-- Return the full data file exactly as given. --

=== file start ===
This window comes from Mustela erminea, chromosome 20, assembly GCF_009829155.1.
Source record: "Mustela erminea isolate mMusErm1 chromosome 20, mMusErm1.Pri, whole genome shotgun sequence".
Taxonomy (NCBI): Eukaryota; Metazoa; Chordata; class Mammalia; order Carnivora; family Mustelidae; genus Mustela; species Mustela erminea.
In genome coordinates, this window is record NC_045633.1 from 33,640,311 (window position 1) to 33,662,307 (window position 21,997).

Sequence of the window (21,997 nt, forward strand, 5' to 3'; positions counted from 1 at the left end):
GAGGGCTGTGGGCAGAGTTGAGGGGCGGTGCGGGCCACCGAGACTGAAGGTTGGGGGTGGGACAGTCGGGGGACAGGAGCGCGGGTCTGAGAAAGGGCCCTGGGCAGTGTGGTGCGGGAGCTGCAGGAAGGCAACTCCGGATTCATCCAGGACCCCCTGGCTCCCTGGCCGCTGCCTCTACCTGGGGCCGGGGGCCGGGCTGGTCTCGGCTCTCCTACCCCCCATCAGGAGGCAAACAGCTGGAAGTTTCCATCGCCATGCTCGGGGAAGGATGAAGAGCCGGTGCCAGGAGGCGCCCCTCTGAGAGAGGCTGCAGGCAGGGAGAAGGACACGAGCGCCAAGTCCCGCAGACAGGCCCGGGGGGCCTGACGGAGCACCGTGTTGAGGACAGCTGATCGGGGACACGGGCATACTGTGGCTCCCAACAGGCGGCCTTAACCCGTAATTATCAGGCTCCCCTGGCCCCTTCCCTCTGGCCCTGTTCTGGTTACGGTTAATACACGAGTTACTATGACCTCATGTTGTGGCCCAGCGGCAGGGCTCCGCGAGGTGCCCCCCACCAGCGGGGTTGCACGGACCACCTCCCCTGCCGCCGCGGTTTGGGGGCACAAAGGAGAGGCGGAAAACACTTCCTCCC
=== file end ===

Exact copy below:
This window comes from Mustela erminea, chromosome 20, assembly GCF_009829155.1.
Source record: "Mustela erminea isolate mMusErm1 chromosome 20, mMusErm1.Pri, whole genome shotgun sequence".
Taxonomy (NCBI): Eukaryota; Metazoa; Chordata; class Mammalia; order Carnivora; family Mustelidae; genus Mustela; species Mustela erminea.
In genome coordinates, this window is record NC_045633.1 from 33,640,311 (window position 1) to 33,662,307 (window position 21,997).

Sequence of the window (21,997 nt, forward strand, 5' to 3'; positions counted from 1 at the left end):
GAGGGCTGTGGGCAGAGTTGAGGGGCGGTGCGGGCCACCGAGACTGAAGGTTGGGGGTGGGACAGTCGGGGGACAGGAGCGCGGGTCTGAGAAAGGGCCCTGGGCAGTGTGGTGCGGGAGCTGCAGGAAGGCAACTCCGGATTCATCCAGGACCCCCTGGCTCCCTGGCCGCTGCCTCTACCTGGGGCCGGGGGCCGGGCTGGTCTCGGCTCTCCTACCCCCCATCAGGAGGCAAACAGCTGGAAGTTTCCATCGCCATGCTCGGGGAAGGATGAAGAGCCGGTGCCAGGAGGCGCCCCTCTGAGAGAGGCTGCAGGCAGGGAGAAGGACACGAGCGCCAAGTCCCGCAGACAGGCCCGGGGGGCCTGACGGAGCACCGTGTTGAGGACAGCTGATCGGGGACACGGGCATACTGTGGCTCCCAACAGGCGGCCTTAACCCGTAATTATCAGGCTCCCCTGGCCCCTTCCCTCTGGCCCTGTTCTGGTTACGGTTAATACACGAGTTACTATGACCTCATGTTGTGGCCCAGCGGCAGGGCTCCGCGAGGTGCCCCCCACCAGCGGGGTTGCACGGACCACCTCCCCTGCCGCCGCGGTTTGGGGGCACAAAGGAGAGGCGGAAAACACTTCCTCCC